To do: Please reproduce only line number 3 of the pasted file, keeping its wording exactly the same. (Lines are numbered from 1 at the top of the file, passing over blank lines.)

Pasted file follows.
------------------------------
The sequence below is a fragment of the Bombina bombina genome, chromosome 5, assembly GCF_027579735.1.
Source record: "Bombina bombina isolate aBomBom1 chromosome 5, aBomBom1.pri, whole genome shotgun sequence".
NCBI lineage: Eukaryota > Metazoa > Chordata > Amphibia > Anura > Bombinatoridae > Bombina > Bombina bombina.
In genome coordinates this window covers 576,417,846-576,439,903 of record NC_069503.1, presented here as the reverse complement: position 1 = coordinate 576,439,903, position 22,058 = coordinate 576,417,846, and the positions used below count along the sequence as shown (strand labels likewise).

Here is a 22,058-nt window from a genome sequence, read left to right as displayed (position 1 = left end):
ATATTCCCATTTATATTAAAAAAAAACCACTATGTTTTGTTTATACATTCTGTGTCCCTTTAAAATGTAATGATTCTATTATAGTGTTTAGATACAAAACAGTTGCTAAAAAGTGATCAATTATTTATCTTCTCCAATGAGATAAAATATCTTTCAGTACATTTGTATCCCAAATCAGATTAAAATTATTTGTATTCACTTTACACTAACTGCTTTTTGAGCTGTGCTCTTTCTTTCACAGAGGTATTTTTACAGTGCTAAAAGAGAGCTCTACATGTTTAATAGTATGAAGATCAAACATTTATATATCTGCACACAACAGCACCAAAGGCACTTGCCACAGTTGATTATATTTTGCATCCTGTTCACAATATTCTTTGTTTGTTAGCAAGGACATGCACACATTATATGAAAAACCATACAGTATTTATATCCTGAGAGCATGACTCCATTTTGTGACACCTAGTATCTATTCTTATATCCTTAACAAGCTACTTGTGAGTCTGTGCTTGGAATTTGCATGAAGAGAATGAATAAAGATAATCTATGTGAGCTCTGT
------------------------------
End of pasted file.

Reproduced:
NCBI lineage: Eukaryota > Metazoa > Chordata > Amphibia > Anura > Bombinatoridae > Bombina > Bombina bombina.